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The Very Best Comics and One-Shot Graphic Novels of the 1970s

The 1970s decade was a good one for comics and graphic novels. This is the time of Corto Maltese, Judge Dredd, Green Lantern and Obelix, among many others who would make history. In this article, we’ve collected the top-rated comics and single-shot issues created in the 70s. We hope you enjoy our curated set of ideas!

Top-Rated 1970s Comics

The following single-issue comics are generally considered classics. You shouldn’t miss these highly-recommended volumes.

Author and Illustrator: Will Eisner 

A Contract with God was created by Will Eisner and tells the mesmerizing chronicle of a universal American experience through four interwoven stories. This legendary volume launched a new art form and reaffirmed its author as one of the greatest pioneers of US graphic novels.

The stories cover life in the exuberant, joyful, tragic mythical Dropsie Avenue in the Bronx. Eisner was ahead of his time — some say the present times are actually still catching up to him. This harrowingly magnificent piece of art by New York City-born Eisner constitutes the genesis of “an exercise in personal agony” narrative.

  • From Will Eisner, after whom the Eisner Awards are named.
  • Paperback: 208 pages.
  • Publisher: W. W. Norton & Company.

Author: Jacques Lob – Illustrator: Phillippe Druillet 

Lone Sloane: Delirius follows Lone Sloane in one of the strangest places in the galaxy: The planet named Delirius. The lonely traveler has been struck by an erasure arrow shot by the fanatical monks of the Red Redemption and must travel to the destitute underground world of Delirius. He is accompanied by Mali, his friend’s daughter, who is determined to find her lover. Will they be able to save the inhabitants of Delirius from the spreading madness?

Lone Sloane was written by Jacques Lob and Phillippe Druillet, acclaimed comic authors. Druillet’s innovative approach to visual design has made him a popular artist, later known also for his work in Elric and Heavy Metal.

  • Hardcover: 80 pages.
  • Incredible and complex illustrations.
  • Worth a read for the historical context.

Authors: Steve Gerber, Mary Skrenes, Scott Elderman, Roger Stern, Steve Grant. Illustrators: Jim Mooney, Lee Elias, Herb Trimpe.

Omega The Unknown is a short-lived Marvel superstar that had escaped to Earth from a war-torn planet to fight infamous and obscure enemies. It took his death to unveil the story of his life, the demons, depowerment, and drama when the Defenders discover Omega’s mysterious charge.

In the 1970s, a number of writers shook up superhero comics by using them to voice real-world concerns. One of them was Gerber, creator of Howard the Duck. Although Omega the Unknown was less successful and the series was canceled after ten issues, Omega is fondly remembered by many.

  • An unfinished masterpiece, this is open of the most offbeat tales of an offbeat decade for comics.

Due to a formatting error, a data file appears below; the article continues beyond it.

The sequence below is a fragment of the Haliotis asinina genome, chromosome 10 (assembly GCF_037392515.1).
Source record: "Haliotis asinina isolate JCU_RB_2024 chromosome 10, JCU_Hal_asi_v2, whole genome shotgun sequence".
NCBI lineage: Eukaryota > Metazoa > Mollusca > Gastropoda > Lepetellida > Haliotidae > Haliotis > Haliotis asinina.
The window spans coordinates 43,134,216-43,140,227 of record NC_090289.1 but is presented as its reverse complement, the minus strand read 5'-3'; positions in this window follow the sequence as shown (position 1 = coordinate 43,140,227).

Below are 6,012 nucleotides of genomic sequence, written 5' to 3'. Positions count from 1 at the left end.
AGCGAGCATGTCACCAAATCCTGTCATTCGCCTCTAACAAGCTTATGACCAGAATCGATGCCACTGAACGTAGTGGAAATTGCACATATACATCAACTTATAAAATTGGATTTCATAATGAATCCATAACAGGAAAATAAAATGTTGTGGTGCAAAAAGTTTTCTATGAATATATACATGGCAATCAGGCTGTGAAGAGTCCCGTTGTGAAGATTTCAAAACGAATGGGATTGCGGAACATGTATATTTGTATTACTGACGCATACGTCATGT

• Paperback: 224 pages.
  • Publisher: Marvel Comics (December 28, 2005).

Author and Illustrator: Osamu Tezuka

Kirihito is a young doctor who’s researching the Monmow disease, which transforms humans into dog-like beasts killing them within a month of the metamorphosis. Unbeknown to him, Kirihito himself becomes a guinea pig for his hospital’s research and is sent to a remote village in the mountains. As the disease spreads, it transforms Kirihito’s body physically and impacts his character.

Ode to Kirihito is moving, tender and engrossing. Also very, very odd.” –Neil Gaiman

Tezuka’s comic is a masterful examination of moral decay and a perfect addition for fans of Japanese horror.

  • A brutal, depraved and savage horror story.
  • Paperback: 480 pages.
  • Publisher: Vertical.

Author: Pat Mills – Illustrator: Joe Colquhoun

Charley’s War is written by renowned UK comics writer Pat Mills and illustrated by legendary artist Joe Colquhoun. This is a classic piece of British comics history, both humorous and horrifying. It’s been considered by many the greatest British comic strip ever made.

The comic tells the gripping story of  an underage British soldier, Charley Bourne, fighting during World War I. This definitive edition covers Charley’s first arrival in the trenches, the battle of the Somme and a zeppelin raid over London.

  • An ideal starting place for new readers.
  • Hardcover: 288 pages.
  • Publisher: Titan Books; Illustrated Edition. 

by DC Comics

Author & Illustrator: Steve Englehart

This comic is one of the most memorable Dark Knight’s adventures, and it’s now available in a single volume. Batman: Strange Apparitions features an introduction by Englehart and a new cover illustrated by Marshall Rogers and Terry Austin. The volume includes the reprint of Detective Comics numbers 469-476, 478 and 479.

The stories included chroniclize Batman’s struggles with a corrup city government headed by “Boss” Rupert Thorne. Batman battles classic villains such as Hugo Strange, the Penguin, Deadshot, Clayface, Dr Phosphorus, and the Joker. 

  • This was the blueprint for the first Tim Burton Batman movie and Batman: The Animated Series.
  • Paperback: 176 pages.
  • Publisher: DC Comics.